Safer schools? Metro schools investing thousands in security devices
A national school safety expert calls wearable panic buttons and other such items, “security theater.”
ATLANTA, Ga. (Atlanta News First) - “We have to do everything we can to ensure that we’re not the next Uvalde.”
Those powerful words came from Fulton County Schools (FCS) Superintendent Dr. Mike Looney. He’s referring to last year’s mass shooting at a Texas elementary school, where 19 students and two teachers were killed.
It’s part of the reason FCS has begun investing hundreds of thousands of dollars in new technology. But will these high-tech efforts actually lead to safer schools?
In Fulton County, every school is equipped with video surveillance, school resource officers and flock safety cameras, which scan the license plates of cars as they enter school grounds and run them against a criminal database to determine if the car is stolen or if the owner is banned from FCS property.
“We’ve adapted a long-term strategy to make sure our buildings are as safe as they possibly can be,” Looney said.
Most recently, FCS has begun giving employees wearable badges by Centegix that double as panic buttons.
Looney explained a three-time push might be used for a medical emergency, such as if a student is choking. But if the staff member continues pushing the button, that signifies a worst-case scenario and 911 is automatically notified.
“It gives an exact geolocation of where the button was pushed so police officers and staff members can go to where the problem is right away, rather than guessing,” Looney said.
Eventually, every FCS staffer will have a Centegix wearable badge. At a recent FCS employee training event, a Centegix trainer said, “The power of the badge is to wear it. If you wear it, you are protected.”
But not everyone is convinced.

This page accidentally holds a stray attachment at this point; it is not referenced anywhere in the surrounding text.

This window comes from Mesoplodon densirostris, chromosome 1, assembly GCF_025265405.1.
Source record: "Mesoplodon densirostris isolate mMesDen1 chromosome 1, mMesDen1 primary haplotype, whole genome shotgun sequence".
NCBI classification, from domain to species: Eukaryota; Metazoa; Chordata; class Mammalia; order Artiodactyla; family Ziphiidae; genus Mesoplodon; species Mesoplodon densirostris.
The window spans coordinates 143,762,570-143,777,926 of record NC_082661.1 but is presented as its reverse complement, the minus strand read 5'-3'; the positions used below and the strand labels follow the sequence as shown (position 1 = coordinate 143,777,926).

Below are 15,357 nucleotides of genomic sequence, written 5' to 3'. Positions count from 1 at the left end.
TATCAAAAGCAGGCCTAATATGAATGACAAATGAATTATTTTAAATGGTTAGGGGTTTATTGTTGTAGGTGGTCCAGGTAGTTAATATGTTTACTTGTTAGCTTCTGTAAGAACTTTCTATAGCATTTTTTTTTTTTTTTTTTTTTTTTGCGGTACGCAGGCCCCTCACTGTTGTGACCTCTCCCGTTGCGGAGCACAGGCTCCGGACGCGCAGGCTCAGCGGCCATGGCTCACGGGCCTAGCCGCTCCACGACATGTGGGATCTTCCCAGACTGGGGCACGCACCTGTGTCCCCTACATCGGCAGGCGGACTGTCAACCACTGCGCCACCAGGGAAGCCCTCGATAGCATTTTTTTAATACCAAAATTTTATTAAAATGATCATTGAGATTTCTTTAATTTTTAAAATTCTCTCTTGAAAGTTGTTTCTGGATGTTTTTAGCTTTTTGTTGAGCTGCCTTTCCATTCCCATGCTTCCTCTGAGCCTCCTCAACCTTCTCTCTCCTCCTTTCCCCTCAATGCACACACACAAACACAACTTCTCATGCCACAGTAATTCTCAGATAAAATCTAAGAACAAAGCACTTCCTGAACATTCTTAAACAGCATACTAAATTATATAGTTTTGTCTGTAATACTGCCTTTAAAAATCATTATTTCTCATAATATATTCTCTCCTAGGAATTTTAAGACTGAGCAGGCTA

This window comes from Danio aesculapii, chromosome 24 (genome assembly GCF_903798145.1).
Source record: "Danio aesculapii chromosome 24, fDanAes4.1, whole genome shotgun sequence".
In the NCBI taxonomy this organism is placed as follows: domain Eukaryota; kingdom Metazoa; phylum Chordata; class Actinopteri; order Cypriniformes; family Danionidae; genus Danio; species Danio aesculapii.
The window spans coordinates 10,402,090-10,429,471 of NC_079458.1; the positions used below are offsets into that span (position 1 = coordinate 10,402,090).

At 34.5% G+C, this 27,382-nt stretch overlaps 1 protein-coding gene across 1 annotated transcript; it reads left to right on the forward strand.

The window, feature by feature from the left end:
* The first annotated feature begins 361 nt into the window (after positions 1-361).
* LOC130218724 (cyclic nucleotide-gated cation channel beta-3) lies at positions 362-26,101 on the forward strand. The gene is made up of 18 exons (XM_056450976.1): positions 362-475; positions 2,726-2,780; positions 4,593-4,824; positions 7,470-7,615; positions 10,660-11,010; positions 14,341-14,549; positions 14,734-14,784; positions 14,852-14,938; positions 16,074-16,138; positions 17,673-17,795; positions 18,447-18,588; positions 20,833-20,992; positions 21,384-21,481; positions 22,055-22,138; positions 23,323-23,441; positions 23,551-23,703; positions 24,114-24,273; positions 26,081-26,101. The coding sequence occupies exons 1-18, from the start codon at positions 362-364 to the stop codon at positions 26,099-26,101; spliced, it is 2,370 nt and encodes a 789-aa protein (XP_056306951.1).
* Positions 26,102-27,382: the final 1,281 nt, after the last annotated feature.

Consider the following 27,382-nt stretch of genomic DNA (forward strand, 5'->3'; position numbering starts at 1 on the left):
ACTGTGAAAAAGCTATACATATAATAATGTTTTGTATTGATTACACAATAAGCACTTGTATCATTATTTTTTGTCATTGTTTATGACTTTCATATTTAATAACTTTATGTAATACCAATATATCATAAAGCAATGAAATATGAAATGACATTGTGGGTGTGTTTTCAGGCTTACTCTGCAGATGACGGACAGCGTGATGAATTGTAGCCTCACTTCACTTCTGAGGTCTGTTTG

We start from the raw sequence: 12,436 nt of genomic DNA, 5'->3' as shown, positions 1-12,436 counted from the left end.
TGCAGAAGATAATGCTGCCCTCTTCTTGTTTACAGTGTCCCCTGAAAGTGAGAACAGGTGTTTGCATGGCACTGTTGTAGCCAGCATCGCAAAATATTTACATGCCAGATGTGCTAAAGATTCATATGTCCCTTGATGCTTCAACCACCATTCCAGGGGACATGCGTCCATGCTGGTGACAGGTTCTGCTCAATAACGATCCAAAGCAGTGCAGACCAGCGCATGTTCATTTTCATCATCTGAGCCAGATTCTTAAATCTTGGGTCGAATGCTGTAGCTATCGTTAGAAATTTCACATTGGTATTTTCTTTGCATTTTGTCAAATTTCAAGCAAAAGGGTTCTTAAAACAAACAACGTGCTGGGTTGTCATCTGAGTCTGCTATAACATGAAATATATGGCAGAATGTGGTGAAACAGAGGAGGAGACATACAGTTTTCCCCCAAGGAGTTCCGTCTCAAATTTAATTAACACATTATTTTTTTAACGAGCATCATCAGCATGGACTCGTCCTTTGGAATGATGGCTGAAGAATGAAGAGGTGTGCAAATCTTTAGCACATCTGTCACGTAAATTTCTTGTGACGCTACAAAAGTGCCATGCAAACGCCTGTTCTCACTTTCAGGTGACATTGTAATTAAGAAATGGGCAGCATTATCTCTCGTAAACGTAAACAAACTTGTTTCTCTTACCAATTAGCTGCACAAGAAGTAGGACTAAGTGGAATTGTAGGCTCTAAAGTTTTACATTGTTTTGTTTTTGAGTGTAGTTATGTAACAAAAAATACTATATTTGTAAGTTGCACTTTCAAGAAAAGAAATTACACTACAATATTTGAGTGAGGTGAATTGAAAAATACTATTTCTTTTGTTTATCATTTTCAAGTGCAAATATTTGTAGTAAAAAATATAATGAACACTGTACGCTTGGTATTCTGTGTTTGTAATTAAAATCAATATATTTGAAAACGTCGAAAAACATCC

“There’s a difference between feeling safer and actually being safer,” said Ken Trump, a national school safety security expert.
Trump called wearable panic buttons, ballistic whiteboards and bulletproof backpacks nothing more than “security theater.”
“We’re seeing schools invest more and more on shiny objects that they can point to and tell the public see your schools are safer,” Trump added.
In reality, Trump said an alert, well-trained staff is far more valuable than a new piece of technology. After serving as an expert witness in the civil cases that followed the school shootings in Newtown, Connecticut, and Parkland, Florida, Trump said there’s one common thread.
“They all involve after-the-fact allegations of failures of human factors; people, policy, procedures and training, not failures of security, hardware, products and technology,” he said.
The Douglas County School System began using Centegix badges in 2019. The Cobb County School District began using them last year, and the DeKalb County Board of Education recently approved their purchase.
As Liam Gower starts each school day at Riverwood High School in Fulton County, a familiar feeling follows.
“It can happen anytime, it can happen any moment,” he said.
According to a recent report released by the National Center for Education Statistics, 93 school shootings took place during the 2020-21 school year, the highest number recorded since the organization began tracking two decades ago.
Gower said he doesn’t feel unsafe at school, but he has imagined how he would defend himself if he came face-to-face with a gunman.
“Taking whatever is next to you and using it as a weapon, like a chair or something, ‘cause there’s really nothing much else you can do,” Gower said.
Gower said active shooter drills at his school don’t put his mind at ease because a school shooter could be a classmate.
“So that’s always the scariest part ‘cause it’s someone in the room and they’re doing the same drill,” he said.
While some school districts are already using alert systems that can connect to emergency services, silent panic alarms could soon be required in all Georgia schools.
A bill titled ‘Alyssa’s Law’ — named after 14-year-old Alyssa Alhadeff, who was killed in the Parkland, Florida shooting — is currently making its way through the House.
If passed, public elementary and secondary school buildings in Georgia would be required to be equipped with silent panic alarms that can notify law enforcement, in the event of a school shooter or emergency.
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